HAINES (AP) The state teachers union has sued the Haines and Hoonah school districts, claiming their layoffs of tenured teachers was improper.
NEA-Alaska and the Haines Education Association claim the districts funding loss for next year is not enough to start laying off tenured teachers. They're seeking an injunction to halt the layoffs.
NEA-Alaska President Rich Kronberg said tenured teachers can be laid off because of poor performance or a decline in student enrollment. The former is not a consideration and the latter has not happened, he said.
''There's no decline,'' he said. ''There's an anticipated decline.''
Losing the case would set a dangerous precedent in the state, he said, because districts could dump teachers based on projections of enrollment.
Union attorney Paul Grant wrote in the lawsuit that the layoff plans are invalid.
''They terminate far more teachers than is necessary to respond to the alleged reduction in funding,'' Grant said. A 3 percent drop in funding is required by law before a layoff plan can be developed, he said.
''Haines has not had a 3 percent reduction in its 'basic need' (funding), but in fact is projected to have a decrease of less than .5 percent,'' Grant wrote. ''(State statue) provides that school districts may reduce their staff of tenured teachers only under circumstances related to a decrease in school funding or enrollment.''
The district's response, filed last week, says its basic need funding dropped 12 percent in the last year and will drop more for the upcoming year, which justifies the layoffs.
''The district projects a further decline in enrollment for FY04 of approximately 33 students, as well as corresponding declines in its state and local funding,'' wrote attorney Ann Gifford.
Haines superintendent Woody Wilson told the Chilkat Valley News that the district's finances are in worse shape than the lawsuit alleges.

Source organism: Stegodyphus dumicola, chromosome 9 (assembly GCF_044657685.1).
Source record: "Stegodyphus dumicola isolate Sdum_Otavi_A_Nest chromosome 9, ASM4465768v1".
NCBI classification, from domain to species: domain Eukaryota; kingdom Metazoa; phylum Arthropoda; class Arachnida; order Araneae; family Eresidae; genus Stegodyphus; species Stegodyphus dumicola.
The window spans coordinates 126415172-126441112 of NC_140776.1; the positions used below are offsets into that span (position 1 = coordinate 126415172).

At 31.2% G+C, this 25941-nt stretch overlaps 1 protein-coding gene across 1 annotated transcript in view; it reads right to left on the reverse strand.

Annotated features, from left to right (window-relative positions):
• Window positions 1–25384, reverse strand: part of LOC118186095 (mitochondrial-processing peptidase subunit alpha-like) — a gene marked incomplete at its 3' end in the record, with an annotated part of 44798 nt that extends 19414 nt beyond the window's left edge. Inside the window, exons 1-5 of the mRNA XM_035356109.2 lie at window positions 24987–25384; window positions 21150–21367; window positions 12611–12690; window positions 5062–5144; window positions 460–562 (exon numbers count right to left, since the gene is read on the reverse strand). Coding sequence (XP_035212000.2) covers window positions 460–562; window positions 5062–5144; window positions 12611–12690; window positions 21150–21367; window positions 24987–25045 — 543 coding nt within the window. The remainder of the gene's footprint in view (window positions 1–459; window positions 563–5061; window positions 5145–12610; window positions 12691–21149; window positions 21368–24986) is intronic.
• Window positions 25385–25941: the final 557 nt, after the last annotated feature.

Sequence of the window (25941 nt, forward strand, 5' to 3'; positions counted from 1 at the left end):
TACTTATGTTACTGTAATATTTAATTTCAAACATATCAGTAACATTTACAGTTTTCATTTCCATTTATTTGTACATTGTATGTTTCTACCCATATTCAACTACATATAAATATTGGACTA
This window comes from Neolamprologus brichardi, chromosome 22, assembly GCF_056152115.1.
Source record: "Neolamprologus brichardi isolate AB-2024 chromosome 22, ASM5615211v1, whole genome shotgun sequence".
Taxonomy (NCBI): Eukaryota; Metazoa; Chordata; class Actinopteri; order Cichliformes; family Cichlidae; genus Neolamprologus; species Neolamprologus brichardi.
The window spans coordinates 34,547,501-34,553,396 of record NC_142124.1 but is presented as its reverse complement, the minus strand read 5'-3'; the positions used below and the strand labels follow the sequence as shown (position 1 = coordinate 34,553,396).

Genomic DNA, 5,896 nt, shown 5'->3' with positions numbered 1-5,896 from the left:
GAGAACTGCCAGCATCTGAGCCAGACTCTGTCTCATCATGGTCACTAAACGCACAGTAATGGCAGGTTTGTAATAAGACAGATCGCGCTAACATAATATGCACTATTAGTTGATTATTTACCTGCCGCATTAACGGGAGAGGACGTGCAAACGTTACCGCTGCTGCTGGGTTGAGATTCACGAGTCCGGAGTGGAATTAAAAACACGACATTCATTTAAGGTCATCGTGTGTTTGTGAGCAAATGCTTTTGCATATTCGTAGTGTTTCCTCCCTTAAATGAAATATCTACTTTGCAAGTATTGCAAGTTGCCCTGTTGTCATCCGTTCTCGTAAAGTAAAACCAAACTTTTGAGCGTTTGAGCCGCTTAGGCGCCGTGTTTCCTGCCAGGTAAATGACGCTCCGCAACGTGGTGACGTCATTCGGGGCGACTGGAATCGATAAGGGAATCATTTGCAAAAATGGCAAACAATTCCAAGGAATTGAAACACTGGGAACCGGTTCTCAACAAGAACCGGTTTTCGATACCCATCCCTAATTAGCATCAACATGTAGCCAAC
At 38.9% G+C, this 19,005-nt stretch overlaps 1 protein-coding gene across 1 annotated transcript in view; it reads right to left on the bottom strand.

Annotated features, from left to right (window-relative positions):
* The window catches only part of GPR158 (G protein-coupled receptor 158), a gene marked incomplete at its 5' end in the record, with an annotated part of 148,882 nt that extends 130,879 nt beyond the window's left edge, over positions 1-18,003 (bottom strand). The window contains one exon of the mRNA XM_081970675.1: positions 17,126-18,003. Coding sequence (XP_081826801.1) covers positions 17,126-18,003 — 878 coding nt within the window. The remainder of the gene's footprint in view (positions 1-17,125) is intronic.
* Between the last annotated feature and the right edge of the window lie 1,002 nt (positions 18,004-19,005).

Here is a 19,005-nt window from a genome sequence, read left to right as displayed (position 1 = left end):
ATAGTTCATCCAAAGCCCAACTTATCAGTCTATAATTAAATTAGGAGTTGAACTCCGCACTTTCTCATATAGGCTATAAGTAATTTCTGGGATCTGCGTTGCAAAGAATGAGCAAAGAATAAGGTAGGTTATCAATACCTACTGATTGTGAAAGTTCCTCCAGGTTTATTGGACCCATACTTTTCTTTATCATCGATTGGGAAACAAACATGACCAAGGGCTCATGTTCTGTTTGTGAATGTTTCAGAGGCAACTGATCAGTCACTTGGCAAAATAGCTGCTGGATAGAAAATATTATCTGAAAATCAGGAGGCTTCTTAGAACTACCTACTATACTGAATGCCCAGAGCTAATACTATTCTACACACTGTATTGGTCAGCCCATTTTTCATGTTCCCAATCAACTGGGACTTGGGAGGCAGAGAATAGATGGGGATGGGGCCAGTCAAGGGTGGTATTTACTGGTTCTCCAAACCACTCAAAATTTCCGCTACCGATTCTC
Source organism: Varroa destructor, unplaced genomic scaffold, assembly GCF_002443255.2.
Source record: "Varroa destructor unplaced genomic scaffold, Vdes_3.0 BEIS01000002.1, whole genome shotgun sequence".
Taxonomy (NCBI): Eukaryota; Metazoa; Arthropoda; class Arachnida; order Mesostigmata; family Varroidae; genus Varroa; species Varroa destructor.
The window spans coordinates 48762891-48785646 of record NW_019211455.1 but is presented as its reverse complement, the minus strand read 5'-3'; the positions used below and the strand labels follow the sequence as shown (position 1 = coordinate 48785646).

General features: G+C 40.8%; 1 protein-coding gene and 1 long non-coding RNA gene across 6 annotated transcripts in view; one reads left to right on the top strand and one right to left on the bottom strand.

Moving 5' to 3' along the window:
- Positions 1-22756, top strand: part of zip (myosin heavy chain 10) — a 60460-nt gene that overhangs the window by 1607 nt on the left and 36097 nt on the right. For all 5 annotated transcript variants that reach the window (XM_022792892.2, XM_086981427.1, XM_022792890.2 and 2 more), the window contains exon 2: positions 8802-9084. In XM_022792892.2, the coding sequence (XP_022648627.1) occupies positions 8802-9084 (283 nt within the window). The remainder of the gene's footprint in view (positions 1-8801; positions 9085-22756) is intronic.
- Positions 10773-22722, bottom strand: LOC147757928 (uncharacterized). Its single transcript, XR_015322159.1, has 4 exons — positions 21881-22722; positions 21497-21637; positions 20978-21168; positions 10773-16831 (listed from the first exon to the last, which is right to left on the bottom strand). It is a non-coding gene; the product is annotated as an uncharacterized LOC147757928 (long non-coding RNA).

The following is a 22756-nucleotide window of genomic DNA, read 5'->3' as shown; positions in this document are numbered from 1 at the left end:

''I can't, for the life of me, figure out where they got that figure,'' he said of the one-half percent drop claimed by the union.
The district's shaky financial footing probably is a reason the union chose to sue, he said.
''That's why they're picking on Haines and Hoonah. We're broke. If you're the union and you want to win something, you don't pick on Anchorage.''
The four tenured teachers who lost their jobs in Haines were high school teacher Jeanne Menaker, librarian Rhonda Stuart, and elementary teachers Barbara Mark and Jeanne Kitayama. All but Kitayama contested the decision. Two Hoonah teachers are challenging their layoffs.
The union filed a motion for expedited consideration of the request for an injunction, saying the issue has to be resolved quickly before laid-off teachers get too far in planning to move to find work.
''They now desperately need to know whether they have to pack up their belongings, list their homes for sale, uproot their families, and move to other communities in search of work,'' Grant wrote.
That request was denied and the motion for an injunction will be heard June 30.
The lawsuit claims the layoffs could result in irreparable harm, including moving costs, disruption of families, damage to professional reputation and emotional distress.
The district also questioned the authority of teachers' unions to sue on behalf of individual members.
''The allegedly irreparable injuries described by plaintiffs are highly specific and peculiar to the individual teachers concerned, not injuries sustained by plaintiff's membership generally.''
Most Haines Education Association members apparently had no hand in the decision to sue. Union Vice President Leigh Horner said she didn't know why her group was listed as a plaintiff.
Aside from the legal considerations, Kronberg said, the layoffs are bad public policy. They would take away the one thing schools provide that is shown to make a difference in the quality of children's education teachers as noted in President Bush's No Child Left Behind Act, he said.
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